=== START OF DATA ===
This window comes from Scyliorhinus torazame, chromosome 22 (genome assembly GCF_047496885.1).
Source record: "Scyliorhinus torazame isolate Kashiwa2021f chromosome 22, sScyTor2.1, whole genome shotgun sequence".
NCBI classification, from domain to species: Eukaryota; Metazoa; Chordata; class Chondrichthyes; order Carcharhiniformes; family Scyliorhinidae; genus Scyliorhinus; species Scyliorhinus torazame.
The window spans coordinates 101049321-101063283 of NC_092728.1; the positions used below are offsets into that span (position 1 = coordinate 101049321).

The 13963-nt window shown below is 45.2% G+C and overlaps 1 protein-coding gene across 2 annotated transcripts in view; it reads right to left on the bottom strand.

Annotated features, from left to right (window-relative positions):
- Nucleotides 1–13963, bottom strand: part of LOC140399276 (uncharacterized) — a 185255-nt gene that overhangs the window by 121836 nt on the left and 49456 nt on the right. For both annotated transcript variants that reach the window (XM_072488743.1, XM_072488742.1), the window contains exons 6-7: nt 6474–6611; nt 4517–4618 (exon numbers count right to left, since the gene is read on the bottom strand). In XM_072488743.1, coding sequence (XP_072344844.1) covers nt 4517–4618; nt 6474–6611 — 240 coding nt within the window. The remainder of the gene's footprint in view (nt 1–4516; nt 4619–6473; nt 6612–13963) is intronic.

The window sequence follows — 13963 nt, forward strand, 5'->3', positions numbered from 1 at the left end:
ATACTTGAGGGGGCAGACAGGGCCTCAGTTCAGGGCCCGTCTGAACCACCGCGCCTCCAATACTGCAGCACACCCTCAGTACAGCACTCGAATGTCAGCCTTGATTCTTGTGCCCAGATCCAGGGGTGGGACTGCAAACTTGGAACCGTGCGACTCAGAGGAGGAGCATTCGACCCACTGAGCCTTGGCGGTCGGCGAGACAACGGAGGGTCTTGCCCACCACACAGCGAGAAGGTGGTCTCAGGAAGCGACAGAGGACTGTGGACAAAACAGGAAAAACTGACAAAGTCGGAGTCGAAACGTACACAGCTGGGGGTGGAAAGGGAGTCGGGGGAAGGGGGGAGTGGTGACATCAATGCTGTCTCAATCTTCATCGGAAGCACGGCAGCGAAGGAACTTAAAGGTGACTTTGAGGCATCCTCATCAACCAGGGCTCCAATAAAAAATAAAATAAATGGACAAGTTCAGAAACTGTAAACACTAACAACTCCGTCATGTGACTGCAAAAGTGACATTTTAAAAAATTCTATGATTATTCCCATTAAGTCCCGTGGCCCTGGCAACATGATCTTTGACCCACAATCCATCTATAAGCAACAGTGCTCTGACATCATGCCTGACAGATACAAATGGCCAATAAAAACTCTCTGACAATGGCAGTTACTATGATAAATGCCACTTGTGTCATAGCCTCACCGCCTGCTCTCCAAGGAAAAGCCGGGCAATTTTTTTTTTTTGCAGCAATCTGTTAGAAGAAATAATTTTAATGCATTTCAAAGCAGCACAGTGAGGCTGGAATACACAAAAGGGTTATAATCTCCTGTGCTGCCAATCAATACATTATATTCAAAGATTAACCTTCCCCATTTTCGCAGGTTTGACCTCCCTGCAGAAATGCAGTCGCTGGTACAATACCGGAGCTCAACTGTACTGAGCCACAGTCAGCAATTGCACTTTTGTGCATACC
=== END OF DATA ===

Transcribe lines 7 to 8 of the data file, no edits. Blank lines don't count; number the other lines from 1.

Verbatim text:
- Nucleotides 1–13963, bottom strand: part of LOC140399276 (uncharacterized) — a 185255-nt gene that overhangs the window by 121836 nt on the left and 49456 nt on the right. For both annotated transcript variants that reach the window (XM_072488743.1, XM_072488742.1), the window contains exons 6-7: nt 6474–6611; nt 4517–4618 (exon numbers count right to left, since the gene is read on the bottom strand). In XM_072488743.1, coding sequence (XP_072344844.1) covers nt 4517–4618; nt 6474–6611 — 240 coding nt within the window. The remainder of the gene's footprint in view (nt 1–4516; nt 4619–6473; nt 6612–13963) is intronic.

The window sequence follows — 13963 nt, forward strand, 5'->3', positions numbered from 1 at the left end: